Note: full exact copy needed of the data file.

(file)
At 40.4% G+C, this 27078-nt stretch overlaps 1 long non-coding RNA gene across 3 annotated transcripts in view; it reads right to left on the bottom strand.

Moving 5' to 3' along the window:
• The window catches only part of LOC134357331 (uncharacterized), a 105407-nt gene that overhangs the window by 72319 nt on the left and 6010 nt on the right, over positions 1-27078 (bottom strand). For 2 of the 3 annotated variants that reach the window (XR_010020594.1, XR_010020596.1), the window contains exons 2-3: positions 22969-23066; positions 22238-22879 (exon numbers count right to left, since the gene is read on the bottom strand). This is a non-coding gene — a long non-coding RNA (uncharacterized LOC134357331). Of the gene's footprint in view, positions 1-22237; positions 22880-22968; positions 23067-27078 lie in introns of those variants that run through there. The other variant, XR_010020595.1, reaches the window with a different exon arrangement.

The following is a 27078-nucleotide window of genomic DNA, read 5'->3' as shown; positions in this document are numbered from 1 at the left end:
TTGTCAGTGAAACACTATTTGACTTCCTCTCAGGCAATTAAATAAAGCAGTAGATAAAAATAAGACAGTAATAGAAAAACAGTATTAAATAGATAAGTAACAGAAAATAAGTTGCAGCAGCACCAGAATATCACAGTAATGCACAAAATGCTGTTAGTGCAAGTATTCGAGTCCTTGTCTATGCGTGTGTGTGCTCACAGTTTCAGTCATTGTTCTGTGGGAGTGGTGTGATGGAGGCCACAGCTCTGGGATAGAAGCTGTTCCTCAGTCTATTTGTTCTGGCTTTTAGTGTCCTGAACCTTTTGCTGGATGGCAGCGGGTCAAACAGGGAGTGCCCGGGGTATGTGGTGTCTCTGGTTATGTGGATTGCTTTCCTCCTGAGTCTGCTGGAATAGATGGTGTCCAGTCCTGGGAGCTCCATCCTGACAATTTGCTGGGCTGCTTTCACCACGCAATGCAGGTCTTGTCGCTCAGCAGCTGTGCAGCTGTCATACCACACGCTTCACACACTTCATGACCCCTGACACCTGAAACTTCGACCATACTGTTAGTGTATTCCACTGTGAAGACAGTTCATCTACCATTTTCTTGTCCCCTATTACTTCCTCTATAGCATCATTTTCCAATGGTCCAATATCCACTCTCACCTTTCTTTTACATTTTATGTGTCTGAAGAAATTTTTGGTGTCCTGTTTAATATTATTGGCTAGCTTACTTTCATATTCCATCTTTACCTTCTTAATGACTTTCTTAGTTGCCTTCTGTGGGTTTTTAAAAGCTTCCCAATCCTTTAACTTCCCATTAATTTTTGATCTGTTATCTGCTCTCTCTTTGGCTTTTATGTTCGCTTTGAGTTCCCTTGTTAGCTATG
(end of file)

At 40.4% G+C, this 27078-nt stretch overlaps 1 long non-coding RNA gene across 3 annotated transcripts in view; it reads right to left on the bottom strand.

Moving 5' to 3' along the window:
• The window catches only part of LOC134357331 (uncharacterized), a 105407-nt gene that overhangs the window by 72319 nt on the left and 6010 nt on the right, over positions 1-27078 (bottom strand). For 2 of the 3 annotated variants that reach the window (XR_010020594.1, XR_010020596.1), the window contains exons 2-3: positions 22969-23066; positions 22238-22879 (exon numbers count right to left, since the gene is read on the bottom strand). This is a non-coding gene — a long non-coding RNA (uncharacterized LOC134357331). Of the gene's footprint in view, positions 1-22237; positions 22880-22968; positions 23067-27078 lie in introns of those variants that run through there. The other variant, XR_010020595.1, reaches the window with a different exon arrangement.

The following is a 27078-nucleotide window of genomic DNA, read 5'->3' as shown; positions in this document are numbered from 1 at the left end:
TTGTCAGTGAAACACTATTTGACTTCCTCTCAGGCAATTAAATAAAGCAGTAGATAAAAATAAGACAGTAATAGAAAAACAGTATTAAATAGATAAGTAACAGAAAATAAGTTGCAGCAGCACCAGAATATCACAGTAATGCACAAAATGCTGTTAGTGCAAGTATTCGAGTCCTTGTCTATGCGTGTGTGTGCTCACAGTTTCAGTCATTGTTCTGTGGGAGTGGTGTGATGGAGGCCACAGCTCTGGGATAGAAGCTGTTCCTCAGTCTATTTGTTCTGGCTTTTAGTGTCCTGAACCTTTTGCTGGATGGCAGCGGGTCAAACAGGGAGTGCCCGGGGTATGTGGTGTCTCTGGTTATGTGGATTGCTTTCCTCCTGAGTCTGCTGGAATAGATGGTGTCCAGTCCTGGGAGCTCCATCCTGACAATTTGCTGGGCTGCTTTCACCACGCAATGCAGGTCTTGTCGCTCAGCAGCTGTGCAGCTGTCATACCACACGCTTCACACACTTCATGACCCCTGACACCTGAAACTTCGACCATACTGTTAGTGTATTCCACTGTGAAGACAGTTCATCTACCATTTTCTTGTCCCCTATTACTTCCTCTATAGCATCATTTTCCAATGGTCCAATATCCACTCTCACCTTTCTTTTACATTTTATGTGTCTGAAGAAATTTTTGGTGTCCTGTTTAATATTATTGGCTAGCTTACTTTCATATTCCATCTTTACCTTCTTAATGACTTTCTTAGTTGCCTTCTGTGGGTTTTTAAAAGCTTCCCAATCCTTTAACTTCCCATTAATTTTTGATCTGTTATCTGCTCTCTCTTTGGCTTTTATGTTCGCTTTGAGTTCCCTTGTTAGCTATG